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dc.contributor.advisorAmin, Nyna.
dc.contributor.advisorMaistry, Suriamurthee Moonsamy.
dc.creatorPillay, Devika.
dc.date.accessioned2017-01-16T09:45:17Z
dc.date.available2017-01-16T09:45:17Z
dc.date.created2016
dc.date.issued2016
dc.identifier.urihttp://hdl.handle.net/10413/13903
dc.descriptionDoctor of Philosophy in Education Studies. University of KwaZulu-Natal, Edgewood 2016.en_US
dc.description.abstractSustainability has emerged as a broad-based global trend that impacts on the concept of ‘planet and people’. Consequently, the emergence of sustainability issues in the context of marketing theory, marketing curriculum and marketing practice is what is interrogated in this research study. Accordingly, this resulted in the formulation of questions around the conceptualisations of sustainability marketing and the relevance of sustainability marketing in the marketing curriculum. In order to facilitate the “Search for a sustainability marketing curriculum” the first research question was designed to identify the status and presence of sustainability marketing in the existing marketing curriculum. This initial phase of the research process involved a content analysis of higher education institutional handbooks and in some cases, marketing course outlines. The information from this phase of the research revealed the extent to which sustainability marketing was included or silenced within the marketing curriculum. The second research question of this study focused on uncovering the perspectives of those that have influence in the design and construction of marketing curriculum. These perspectives were linked to the ideological context in which marketing theory was viewed and how this may contribute to marketing curriculum transformation. This served as the catalyst to the second phase of the research study where a qualitative researcher lens was used to explore issues around sustainability marketing and the sustainability marketing curriculum. Additionally, the critical marketing paradigmatic context justified the use of critical case studies in accessing and producing data. The method used in the acquisition of this information was through participant interviews. The paradox between the Dominant Social Paradigm in existing marketing curricula and the ‘provocation’ for a socially responsive marketing curriculum such as a sustainability marketing curriculum was included as areas of enquiry in the participant interviews. Resultantly, the extension of this debate was facilitated through an understanding of the historical context of the development of marketing theory and the use of the theoretical and conceptual framework of the academic response to marketing by Arnold and Fisher (1996). Therefore, the participants’ accounts were displayed utilising a metaphorical lens in the form television screen imagery to represent historical eras in marketing theory development, television programme channels to represent participant’s paradigmatic orientation and television programme contents to represent the individual participant voices. Hence, the participants were portrayed as “The History Channel: The Apologists”, “The Business Channel: The Social Marketers” and “The Discovery Channel: The Reconstructionists”. The third research question of the study related to the theorising component of the study through an examination of why the participants held specific viewpoints related to sustainability marketing and the sustainability marketing curriculum. The data findings from the participant portrayals were further abstracted and resulted in the creation of a new curriculum response to marketing sustainability through the proposition of three new sustainability marketing curriclulum paradigms. The new sustainability marketing curriculum paradigm responses have been entitled “Curriculum Stagnators”, “Curriculum non-Traditionalists” and “Curriculum Transformers”. Additionally, this thesis proposed four different thematic categories in the understanding of the new curriculum paradigms namely: “The Sustainability discourse trend/fad; “The Skilling rhetoric”; “Restricted academic agency” and “Student participation in curriculum development. This resulted in three Meta themes which were used in the conceptualisation of a “Sustainability consciousness and curriculum redesign hierarchy”. The hierarchy suggested that higher levels of sustainability marketing consciousness would encourage marketing curriculum transformation and redesign. In so doing these new theorisations (sustainability marketing curriculum paradigms and the sustainability marketing consciousness and sustainability marketing curriculum redesign hierarchy) have advanced knowledge in the field of marketing theory and could potentially be used in the formulation of new marketing knowledge and marketing curricula. Additionally, the advancement of knowledge in the field of marketing can be extended through the recommendation for future research in suggested areas such as student perspectives of sustainability marketing in the marketing curriculum, academic agency and competencies in sustainability marketing and pedagogical approaches to teaching sustainability marketing in the South African context.en_US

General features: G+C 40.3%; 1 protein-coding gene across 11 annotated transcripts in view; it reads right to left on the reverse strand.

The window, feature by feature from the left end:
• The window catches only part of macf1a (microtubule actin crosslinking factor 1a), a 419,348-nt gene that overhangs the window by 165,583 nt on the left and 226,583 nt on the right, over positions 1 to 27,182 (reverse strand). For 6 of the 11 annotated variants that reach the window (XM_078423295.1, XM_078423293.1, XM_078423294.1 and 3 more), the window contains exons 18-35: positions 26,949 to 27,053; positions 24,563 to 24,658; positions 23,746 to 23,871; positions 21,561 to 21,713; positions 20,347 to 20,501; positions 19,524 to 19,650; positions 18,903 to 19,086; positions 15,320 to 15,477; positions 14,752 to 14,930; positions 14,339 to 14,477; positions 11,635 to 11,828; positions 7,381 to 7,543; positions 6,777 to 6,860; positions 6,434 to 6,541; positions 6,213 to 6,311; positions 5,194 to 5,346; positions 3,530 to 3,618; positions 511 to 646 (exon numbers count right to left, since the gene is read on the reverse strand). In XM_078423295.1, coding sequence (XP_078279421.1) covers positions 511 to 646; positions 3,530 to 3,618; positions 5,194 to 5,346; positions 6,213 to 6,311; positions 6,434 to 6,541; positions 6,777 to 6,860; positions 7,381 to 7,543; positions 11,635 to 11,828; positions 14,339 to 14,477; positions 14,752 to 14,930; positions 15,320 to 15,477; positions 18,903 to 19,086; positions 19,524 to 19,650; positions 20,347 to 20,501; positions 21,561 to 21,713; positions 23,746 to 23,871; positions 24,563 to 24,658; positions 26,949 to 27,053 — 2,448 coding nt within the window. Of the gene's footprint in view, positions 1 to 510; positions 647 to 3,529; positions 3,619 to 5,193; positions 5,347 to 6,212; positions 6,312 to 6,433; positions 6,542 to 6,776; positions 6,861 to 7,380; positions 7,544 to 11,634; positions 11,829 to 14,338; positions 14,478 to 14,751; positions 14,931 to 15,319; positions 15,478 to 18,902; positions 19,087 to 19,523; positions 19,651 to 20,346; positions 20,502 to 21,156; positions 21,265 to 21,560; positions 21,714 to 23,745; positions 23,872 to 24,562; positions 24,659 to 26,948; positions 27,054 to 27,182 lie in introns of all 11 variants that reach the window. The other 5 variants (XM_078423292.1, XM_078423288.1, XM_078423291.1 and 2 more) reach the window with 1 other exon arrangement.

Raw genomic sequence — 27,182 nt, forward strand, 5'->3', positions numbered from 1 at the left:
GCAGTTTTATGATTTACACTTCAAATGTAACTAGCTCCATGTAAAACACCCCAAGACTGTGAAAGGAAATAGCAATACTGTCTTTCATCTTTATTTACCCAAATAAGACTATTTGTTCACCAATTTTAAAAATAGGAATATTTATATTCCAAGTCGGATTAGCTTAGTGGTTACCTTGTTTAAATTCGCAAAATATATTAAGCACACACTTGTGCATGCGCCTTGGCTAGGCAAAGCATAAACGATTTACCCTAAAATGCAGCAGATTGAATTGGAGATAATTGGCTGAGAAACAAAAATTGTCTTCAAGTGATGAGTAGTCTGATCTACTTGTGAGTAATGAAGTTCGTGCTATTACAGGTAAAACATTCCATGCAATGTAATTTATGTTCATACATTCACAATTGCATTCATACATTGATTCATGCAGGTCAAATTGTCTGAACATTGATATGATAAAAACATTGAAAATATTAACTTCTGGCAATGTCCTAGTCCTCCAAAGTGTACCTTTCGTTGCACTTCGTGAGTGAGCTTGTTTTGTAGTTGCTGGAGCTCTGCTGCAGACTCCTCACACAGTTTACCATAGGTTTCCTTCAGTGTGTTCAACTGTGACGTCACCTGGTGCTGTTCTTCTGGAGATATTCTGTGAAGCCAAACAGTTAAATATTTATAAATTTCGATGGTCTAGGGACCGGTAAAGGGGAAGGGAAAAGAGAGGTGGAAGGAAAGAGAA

dc.language.isoen_ZAen_US
dc.subjectMarketing -- Curricula -- South Africa.en_US
dc.subjectMarketing research -- South Africa.en_US
dc.subjectMarketing -- Study and teaching -- South Africa.en_US
dc.subjectTheses -- Education.en_US
dc.subjectSustainability marketing.en_US
dc.titleIn search of a sustainability marketing curriculum : a critical exploration.en_US
dc.typeThesisen_US


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